The authority of an Illinois Supreme Court order this week empowering chief circuit judges to retroactively delay the statutory time frame for a speedy trial amid the coronavirus emergency will likely be tested in the coming weeks and months.

The order effectively gives circuit judges discretion to pause the time period, which is generally 120 days, that is codified in Illinois statute as a criminal defendant’s right to a speedy trial, until further order.

The Illinois Supreme Court cites the court’s supervisory powers under the Illinois Constitution, and the governor’s emergency declaration to prevent the spread of COVID-19.

George Jackson III, of the Dred Scott Law Firm in Decatur, has already filed a motion in the Illinois Supreme Court, asking the court to vacate its order because, he argues, it lacked the authority to do so.

Jackson — who represents Anthony Jackson, an inmate in Cook County Jail — argues the court’s order violates due process and speedy trial rights.

“There is no residual catchall language in the Illinois Constitution or the Illinois Speedy Trial Act allowing any jurist, be it a judge, appellate justice or a Supreme Court Justice, to delay a trial in the interest of justice or for an emergency,” the motion, filed April 7, states.

The Supreme Court order provides that delays against the speedy trial clock can be “tolled,” retroactively from March 20, until further order of the court.

But some criminal defense attorneys, like Matthew Haiduk, are uncertain about how to advise their clients, given the indefinite nature of the order.

“How long a client has to sit in jail can have a huge impact on whether they want to take a deal or go to trial. When my client asks me if their trial will be in 6 months or 18 months, what do I say?” said Haiduk, a sole practitioner in Geneva.

“I understand why [the Illinois Supreme Court] would not commit to a certain date but usually we get facts, law and reasoning that let us take an educated guess in advising our clients.”

While the order states criminal trial delays for adults and juveniles in each circuit court will not impact the statutory time restrictions, the court may face separation of powers arguments, said IIT Chicago-Kent Clinical Law Professor Richard Kling.

Kling said he anticipates defense attorneys, whose clients have been held for more than 120 days and demand a speedy trial, will file motions to dismiss the charges, alleging that the speedy trial provision were violated.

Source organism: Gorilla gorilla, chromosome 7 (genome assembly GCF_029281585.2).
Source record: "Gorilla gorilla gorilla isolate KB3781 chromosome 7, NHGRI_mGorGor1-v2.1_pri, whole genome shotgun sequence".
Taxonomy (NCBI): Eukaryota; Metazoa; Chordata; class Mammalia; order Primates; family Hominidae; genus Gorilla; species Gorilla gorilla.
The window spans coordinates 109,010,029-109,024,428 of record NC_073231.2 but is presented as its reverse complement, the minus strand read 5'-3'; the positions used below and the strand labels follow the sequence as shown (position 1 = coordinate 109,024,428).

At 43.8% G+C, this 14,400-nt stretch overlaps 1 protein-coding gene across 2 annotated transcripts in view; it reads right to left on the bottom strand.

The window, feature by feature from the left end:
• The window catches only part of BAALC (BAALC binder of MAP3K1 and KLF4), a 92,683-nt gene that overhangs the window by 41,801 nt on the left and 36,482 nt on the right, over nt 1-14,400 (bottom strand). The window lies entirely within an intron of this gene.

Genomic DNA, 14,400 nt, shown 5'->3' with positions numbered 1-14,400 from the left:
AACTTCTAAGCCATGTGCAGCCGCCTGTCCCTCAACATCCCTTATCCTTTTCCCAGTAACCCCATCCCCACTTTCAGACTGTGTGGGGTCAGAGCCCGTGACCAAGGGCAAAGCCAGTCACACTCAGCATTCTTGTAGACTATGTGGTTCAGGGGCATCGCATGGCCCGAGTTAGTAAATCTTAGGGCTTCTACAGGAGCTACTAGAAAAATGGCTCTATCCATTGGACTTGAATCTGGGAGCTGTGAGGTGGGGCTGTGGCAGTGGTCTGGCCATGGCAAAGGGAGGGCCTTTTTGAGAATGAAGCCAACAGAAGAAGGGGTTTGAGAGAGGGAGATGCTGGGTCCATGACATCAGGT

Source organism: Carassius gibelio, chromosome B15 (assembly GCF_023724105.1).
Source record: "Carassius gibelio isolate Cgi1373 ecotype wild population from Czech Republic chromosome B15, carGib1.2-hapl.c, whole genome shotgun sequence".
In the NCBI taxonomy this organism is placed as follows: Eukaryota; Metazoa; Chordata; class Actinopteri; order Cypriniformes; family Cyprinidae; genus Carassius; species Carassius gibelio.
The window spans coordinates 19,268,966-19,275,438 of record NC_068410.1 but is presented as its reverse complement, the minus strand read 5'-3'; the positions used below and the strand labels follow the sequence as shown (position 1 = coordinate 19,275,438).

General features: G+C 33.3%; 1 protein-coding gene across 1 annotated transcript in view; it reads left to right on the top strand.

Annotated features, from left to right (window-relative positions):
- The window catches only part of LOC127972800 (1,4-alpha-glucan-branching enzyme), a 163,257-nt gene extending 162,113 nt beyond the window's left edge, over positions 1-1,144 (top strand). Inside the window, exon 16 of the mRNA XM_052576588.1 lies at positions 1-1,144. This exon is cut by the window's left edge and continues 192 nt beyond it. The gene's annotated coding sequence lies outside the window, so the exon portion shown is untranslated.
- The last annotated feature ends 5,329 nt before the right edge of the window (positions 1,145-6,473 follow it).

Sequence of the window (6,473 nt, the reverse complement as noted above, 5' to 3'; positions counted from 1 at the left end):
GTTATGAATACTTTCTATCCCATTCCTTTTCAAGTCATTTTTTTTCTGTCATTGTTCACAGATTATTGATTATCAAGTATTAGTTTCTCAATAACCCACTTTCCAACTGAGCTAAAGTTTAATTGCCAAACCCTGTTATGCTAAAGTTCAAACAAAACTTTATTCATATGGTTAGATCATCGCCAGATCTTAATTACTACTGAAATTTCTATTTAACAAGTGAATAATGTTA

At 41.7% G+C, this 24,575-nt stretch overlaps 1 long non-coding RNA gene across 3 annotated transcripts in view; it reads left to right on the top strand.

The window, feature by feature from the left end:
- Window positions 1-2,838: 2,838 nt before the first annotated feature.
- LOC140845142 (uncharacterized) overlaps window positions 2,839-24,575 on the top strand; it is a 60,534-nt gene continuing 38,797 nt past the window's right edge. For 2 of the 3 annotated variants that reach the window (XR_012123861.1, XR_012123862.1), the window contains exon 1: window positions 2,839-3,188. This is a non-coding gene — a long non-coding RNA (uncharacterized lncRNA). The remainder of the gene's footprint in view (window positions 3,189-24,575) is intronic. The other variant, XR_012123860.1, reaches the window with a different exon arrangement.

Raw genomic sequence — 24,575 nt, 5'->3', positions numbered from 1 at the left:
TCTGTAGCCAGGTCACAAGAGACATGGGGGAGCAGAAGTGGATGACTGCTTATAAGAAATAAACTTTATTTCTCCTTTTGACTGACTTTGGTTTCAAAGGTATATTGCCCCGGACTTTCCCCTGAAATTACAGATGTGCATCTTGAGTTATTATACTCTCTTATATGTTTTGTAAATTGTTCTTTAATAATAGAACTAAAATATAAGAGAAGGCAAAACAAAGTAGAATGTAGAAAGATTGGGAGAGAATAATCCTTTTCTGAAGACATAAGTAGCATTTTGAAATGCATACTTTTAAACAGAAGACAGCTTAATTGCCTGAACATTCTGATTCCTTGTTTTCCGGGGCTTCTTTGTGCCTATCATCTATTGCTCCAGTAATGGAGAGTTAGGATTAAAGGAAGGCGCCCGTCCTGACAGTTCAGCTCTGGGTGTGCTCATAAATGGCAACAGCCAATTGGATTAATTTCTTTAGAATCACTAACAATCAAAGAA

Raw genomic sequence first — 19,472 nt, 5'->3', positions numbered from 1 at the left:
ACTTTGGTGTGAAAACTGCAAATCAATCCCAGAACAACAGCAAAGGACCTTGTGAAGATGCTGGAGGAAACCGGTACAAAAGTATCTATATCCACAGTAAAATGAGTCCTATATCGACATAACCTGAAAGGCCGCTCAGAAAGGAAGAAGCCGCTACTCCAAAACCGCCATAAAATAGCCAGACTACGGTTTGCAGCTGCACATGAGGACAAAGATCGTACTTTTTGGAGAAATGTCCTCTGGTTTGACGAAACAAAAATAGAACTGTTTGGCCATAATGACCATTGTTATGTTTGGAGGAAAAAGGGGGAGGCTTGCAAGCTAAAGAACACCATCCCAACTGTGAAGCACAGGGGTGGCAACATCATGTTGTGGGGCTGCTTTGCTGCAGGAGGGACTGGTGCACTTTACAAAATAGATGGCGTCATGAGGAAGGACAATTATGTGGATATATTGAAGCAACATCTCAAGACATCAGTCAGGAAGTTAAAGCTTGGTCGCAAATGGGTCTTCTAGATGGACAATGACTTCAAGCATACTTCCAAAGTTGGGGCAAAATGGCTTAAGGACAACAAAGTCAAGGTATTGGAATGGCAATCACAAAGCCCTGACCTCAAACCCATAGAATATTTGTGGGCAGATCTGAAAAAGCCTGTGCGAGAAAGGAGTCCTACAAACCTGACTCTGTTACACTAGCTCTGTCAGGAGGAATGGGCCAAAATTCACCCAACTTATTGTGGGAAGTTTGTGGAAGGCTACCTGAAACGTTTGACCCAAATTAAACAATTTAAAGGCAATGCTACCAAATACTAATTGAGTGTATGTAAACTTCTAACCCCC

“I’m sure that’s what’s going to happen with respect to defendants who were beyond the statutory period. And that fight is going to be whether the Supreme Court had the authority under the Constitution to extend the period,” Kling, a former public defender, said.

“And given the crisis, I would imagine that the Supreme Court’s constitutional authority to supervise the courts is going to preempt the legislative statute.”

Northwestern Pritzker School of Law Professor Juliet S. Sorensen said the Illinois Supreme Court’s order invokes “a power that, at its root, resides in another branch of government.”

“The truth is that we’re in a brave new world with the pandemic affecting all sorts of aspects of our justice system. The public health power is intertwined with the state and the federal government’s policing power and that is actually housed in the executive branch.

When courts apply orders issued by the executive to workings within the court, it seems to me that that is consistent with their own scope of power,” Sorensen said.

Haiduk said, in his view, the speedy trial right is legislative, and falls outside the scope of the Supreme Court’s supervisory and administrative authority.

“The court is entering a blanket, wide-sweeping order against a legislative right that already has exceptions and exclusions built in — the current state of emergency was not one of them. The [Supreme Court] orders offer little guidance as to where and how to draw lines regarding the importance of legal actions, but I’m not sure a defense attorney anywhere would tell you there’s a right more important than a right to trial,” he said.